For my generation, coming of age politically in the 1930s, Senator George W. Norris was unquestionably the hero in the Senate, doubtless with reason. He stood for all the good causes—consistently, discriminatingly, and without regard to partisan affiliation. He showed a kind of dogged integrity that was all but irresistible, and in his austere passion for the general welfare he seemed to represent the best in American progressivism.

One of the problems posed for this, the first volume of a projected two-volume biography, is to explain why it is, then, that Norris, at least for the first fifty-one years of his life culminating in his election to the Senate in 1912, seems so uninteresting. Another is how one of the noble figures of our senatorial history emerged from his unlikely background. At the time of Norris’s election to the Senate, one might easily have predicted for him an honorable and at least moderately progressive career, but very little in the first two-thirds of his life offered any promise that he would become the ideal senator of American liberals for well over two decades.

Norris was born in 1861 in Sandusky County, Ohio, and raised in a large farm family. His father died when he was three, and he was raised by a God-fearing mother who disliked dancing and card playing, who could scarcely write, but who did read the Bible. He had what Professor Lowitt describes as a “sparse small-town education” which was “somewhat scant in cultural content, but stressed rhetoric and debate.” He was, as Lowitt makes clear, not a reflective thinker on politics and government, not a wide reader in history or biography. He did enjoy Dickens, and his favorite humorist was Petroleum V. Nasby. At a relatively early age he broke with formal religion, reading among other skeptical works John W. Draper’s History of the Conflict between Religion and Science. Perhaps, being thus far secularized, he put much of the moral urgency of his religious rearing into his civic life, but in his early years there was no sign that this would end by making any more of him than a reasonably scrupulous small-town lawyer and business man.

Norris’s formal education ended with graduation from Valparaiso Institute in Indiana, and his professional career in law began in Lincoln, Nebraska, where his mother happened to own eighty acres. His practice there started during the land boom of the 1880s, and Professor Lowitt points out in an illuminating and freshly researched sequence that a large part of his livelihood came from land speculation and his services as a collection agent and lawyer for various mortgage and loan companies—including one with a delightfully Brechtian ring to it, The Vigilant Wholesale Creditors’ Agency of Omaha, whose motto was: “The Race Is to the Swift.” In politics Norris was a firm Republican, and, as one might expect of an agent of such usurious outfits, a vigorous opponent of the Populists. In his first campaign for a place on the state bench, he narrowly edged out a Populist opponent amid cries (quite unjustified) of election fraud. To all outward appearances, he was well on his way to being a pillar of midwestern conservatism—a man, let us say, like the ineffable Kenneth Wherry, who ultimately unseated him from the Senate.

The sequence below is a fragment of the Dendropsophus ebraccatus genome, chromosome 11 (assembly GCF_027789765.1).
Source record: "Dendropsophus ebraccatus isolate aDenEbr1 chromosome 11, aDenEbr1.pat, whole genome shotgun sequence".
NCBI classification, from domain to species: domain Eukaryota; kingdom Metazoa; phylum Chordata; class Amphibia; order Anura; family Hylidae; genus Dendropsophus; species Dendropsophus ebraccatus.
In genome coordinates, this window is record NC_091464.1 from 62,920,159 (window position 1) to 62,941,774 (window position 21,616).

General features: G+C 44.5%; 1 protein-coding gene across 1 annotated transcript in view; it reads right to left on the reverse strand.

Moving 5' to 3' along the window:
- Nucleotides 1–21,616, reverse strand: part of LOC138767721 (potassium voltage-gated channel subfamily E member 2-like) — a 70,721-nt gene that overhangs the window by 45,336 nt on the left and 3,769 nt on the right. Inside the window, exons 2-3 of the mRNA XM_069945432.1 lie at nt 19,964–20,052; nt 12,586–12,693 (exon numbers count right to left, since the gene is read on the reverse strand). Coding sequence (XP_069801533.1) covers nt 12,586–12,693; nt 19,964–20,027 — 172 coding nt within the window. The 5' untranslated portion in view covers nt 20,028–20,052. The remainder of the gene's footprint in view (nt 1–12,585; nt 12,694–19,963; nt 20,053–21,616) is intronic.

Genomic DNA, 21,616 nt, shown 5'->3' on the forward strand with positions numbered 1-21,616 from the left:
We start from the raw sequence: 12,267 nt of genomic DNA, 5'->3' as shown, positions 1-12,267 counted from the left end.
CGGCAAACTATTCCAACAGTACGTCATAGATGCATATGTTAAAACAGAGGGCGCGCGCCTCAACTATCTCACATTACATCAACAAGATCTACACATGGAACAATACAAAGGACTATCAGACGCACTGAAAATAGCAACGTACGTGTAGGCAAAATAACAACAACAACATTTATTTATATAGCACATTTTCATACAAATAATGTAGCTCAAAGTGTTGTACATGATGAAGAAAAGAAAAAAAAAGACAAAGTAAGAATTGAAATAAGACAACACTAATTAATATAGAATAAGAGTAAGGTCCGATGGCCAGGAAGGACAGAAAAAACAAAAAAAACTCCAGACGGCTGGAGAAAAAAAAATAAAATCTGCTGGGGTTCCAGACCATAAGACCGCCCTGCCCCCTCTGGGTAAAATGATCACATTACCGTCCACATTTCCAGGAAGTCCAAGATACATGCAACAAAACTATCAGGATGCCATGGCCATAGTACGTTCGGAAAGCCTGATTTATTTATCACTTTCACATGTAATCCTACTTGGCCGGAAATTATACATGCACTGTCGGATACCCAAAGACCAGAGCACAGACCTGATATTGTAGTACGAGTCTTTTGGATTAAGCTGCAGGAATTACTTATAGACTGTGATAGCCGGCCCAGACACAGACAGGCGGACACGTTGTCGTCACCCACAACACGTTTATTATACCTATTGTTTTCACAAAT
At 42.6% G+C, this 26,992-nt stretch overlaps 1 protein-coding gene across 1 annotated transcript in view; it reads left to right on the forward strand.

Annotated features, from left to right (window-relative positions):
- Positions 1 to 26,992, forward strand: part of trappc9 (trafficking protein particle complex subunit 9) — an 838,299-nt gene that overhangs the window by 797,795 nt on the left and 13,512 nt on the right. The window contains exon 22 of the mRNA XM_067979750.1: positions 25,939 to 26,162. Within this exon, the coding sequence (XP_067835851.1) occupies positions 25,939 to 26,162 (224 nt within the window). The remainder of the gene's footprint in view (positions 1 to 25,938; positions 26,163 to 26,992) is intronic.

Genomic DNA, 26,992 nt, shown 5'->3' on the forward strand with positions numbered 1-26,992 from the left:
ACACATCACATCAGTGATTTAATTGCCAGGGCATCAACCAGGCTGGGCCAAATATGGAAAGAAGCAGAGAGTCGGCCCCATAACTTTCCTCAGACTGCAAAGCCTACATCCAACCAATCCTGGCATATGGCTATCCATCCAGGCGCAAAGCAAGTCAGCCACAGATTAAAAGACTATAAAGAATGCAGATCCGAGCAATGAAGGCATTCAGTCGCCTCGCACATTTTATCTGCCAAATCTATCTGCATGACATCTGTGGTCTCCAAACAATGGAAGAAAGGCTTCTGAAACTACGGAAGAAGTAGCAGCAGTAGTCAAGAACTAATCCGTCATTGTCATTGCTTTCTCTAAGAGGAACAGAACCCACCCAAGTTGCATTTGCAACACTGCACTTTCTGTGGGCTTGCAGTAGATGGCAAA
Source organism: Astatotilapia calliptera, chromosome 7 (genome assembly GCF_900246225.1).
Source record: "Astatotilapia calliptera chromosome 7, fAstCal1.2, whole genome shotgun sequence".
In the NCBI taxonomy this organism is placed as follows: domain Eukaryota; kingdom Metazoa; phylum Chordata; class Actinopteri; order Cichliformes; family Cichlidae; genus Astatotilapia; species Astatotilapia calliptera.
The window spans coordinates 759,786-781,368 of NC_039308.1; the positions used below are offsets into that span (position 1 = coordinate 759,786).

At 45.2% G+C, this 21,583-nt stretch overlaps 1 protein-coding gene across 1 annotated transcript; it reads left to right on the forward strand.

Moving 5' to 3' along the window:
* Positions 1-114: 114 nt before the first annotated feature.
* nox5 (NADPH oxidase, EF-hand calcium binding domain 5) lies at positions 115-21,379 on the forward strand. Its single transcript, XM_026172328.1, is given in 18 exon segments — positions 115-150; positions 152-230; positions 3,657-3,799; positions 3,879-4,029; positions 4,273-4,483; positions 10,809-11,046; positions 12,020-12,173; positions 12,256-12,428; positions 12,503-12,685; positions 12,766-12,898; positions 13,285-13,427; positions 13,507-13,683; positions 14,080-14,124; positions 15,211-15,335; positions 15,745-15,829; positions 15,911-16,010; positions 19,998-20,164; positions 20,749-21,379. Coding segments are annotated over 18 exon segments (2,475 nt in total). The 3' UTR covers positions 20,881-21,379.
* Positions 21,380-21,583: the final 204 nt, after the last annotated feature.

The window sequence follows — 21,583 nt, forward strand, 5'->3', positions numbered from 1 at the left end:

Norris lived in the comparative obscurity of Nebraska politics until he was forty-two, when he was first elected to Congress as a Theodore Roosevelt Republican. For a long time he concentrated on serving his constituents and staying in the good graces of the same Speaker Joseph Cannon whom he was later to depose. His first serious break with the safe and sound came in 1905 when, in supporting railroad regulation, he defied the Burlington Railroad, which was a power in Nebraska. From this moment onward, his personal independence grew to the point at which he was at last prepared to lead the insurgents in their fight against Cannon. By now he was a major figure in the Progressive camp. He supported LaFollette for the Republican nomination in 1912, but threaded his way between the Roosevelt and LaFollette forces with such caution that he kept the good will of both sides. He must have kept the good will even of the Democrats in his own state, for when he was chosen for the Senate in 1912—in an unprecedented unanimous action—it was by a Democratic legislature. His subsequent progressive career was built from a position of strength.